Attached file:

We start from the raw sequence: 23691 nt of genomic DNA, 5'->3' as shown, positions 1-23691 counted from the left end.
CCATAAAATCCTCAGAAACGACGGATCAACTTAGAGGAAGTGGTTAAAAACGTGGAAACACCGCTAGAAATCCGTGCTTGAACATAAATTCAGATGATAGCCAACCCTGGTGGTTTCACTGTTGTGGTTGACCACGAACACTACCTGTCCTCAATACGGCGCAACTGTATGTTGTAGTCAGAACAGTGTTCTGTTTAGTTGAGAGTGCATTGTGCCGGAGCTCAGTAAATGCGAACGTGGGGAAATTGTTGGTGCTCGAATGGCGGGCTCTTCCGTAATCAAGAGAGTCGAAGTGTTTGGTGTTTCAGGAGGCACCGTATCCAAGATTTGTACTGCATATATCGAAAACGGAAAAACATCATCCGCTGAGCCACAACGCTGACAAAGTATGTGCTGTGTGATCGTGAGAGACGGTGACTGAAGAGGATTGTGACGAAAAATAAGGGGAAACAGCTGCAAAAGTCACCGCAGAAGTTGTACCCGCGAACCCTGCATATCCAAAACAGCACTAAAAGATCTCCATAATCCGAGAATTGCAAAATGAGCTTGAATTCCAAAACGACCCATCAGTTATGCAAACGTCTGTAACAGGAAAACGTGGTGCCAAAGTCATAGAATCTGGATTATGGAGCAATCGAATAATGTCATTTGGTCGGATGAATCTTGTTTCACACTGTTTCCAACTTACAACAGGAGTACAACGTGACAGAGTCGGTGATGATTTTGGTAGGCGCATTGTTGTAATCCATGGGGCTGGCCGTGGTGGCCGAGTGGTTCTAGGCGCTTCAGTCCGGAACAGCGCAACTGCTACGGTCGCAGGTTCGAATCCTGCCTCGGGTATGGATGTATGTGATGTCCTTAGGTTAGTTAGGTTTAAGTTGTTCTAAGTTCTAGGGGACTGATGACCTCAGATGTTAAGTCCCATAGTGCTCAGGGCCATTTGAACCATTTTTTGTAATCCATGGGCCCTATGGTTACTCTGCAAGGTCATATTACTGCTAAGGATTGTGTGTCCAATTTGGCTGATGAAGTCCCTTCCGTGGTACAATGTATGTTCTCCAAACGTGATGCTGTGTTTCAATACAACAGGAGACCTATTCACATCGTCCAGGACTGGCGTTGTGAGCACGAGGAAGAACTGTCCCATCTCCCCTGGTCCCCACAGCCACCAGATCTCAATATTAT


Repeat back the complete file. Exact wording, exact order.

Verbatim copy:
We start from the raw sequence: 23691 nt of genomic DNA, 5'->3' as shown, positions 1-23691 counted from the left end.
CCATAAAATCCTCAGAAACGACGGATCAACTTAGAGGAAGTGGTTAAAAACGTGGAAACACCGCTAGAAATCCGTGCTTGAACATAAATTCAGATGATAGCCAACCCTGGTGGTTTCACTGTTGTGGTTGACCACGAACACTACCTGTCCTCAATACGGCGCAACTGTATGTTGTAGTCAGAACAGTGTTCTGTTTAGTTGAGAGTGCATTGTGCCGGAGCTCAGTAAATGCGAACGTGGGGAAATTGTTGGTGCTCGAATGGCGGGCTCTTCCGTAATCAAGAGAGTCGAAGTGTTTGGTGTTTCAGGAGGCACCGTATCCAAGATTTGTACTGCATATATCGAAAACGGAAAAACATCATCCGCTGAGCCACAACGCTGACAAAGTATGTGCTGTGTGATCGTGAGAGACGGTGACTGAAGAGGATTGTGACGAAAAATAAGGGGAAACAGCTGCAAAAGTCACCGCAGAAGTTGTACCCGCGAACCCTGCATATCCAAAACAGCACTAAAAGATCTCCATAATCCGAGAATTGCAAAATGAGCTTGAATTCCAAAACGACCCATCAGTTATGCAAACGTCTGTAACAGGAAAACGTGGTGCCAAAGTCATAGAATCTGGATTATGGAGCAATCGAATAATGTCATTTGGTCGGATGAATCTTGTTTCACACTGTTTCCAACTTACAACAGGAGTACAACGTGACAGAGTCGGTGATGATTTTGGTAGGCGCATTGTTGTAATCCATGGGGCTGGCCGTGGTGGCCGAGTGGTTCTAGGCGCTTCAGTCCGGAACAGCGCAACTGCTACGGTCGCAGGTTCGAATCCTGCCTCGGGTATGGATGTATGTGATGTCCTTAGGTTAGTTAGGTTTAAGTTGTTCTAAGTTCTAGGGGACTGATGACCTCAGATGTTAAGTCCCATAGTGCTCAGGGCCATTTGAACCATTTTTTGTAATCCATGGGCCCTATGGTTACTCTGCAAGGTCATATTACTGCTAAGGATTGTGTGTCCAATTTGGCTGATGAAGTCCCTTCCGTGGTACAATGTATGTTCTCCAAACGTGATGCTGTGTTTCAATACAACAGGAGACCTATTCACATCGTCCAGGACTGGCGTTGTGAGCACGAGGAAGAACTGTCCCATCTCCCCTGGTCCCCACAGCCACCAGATCTCAATATTAT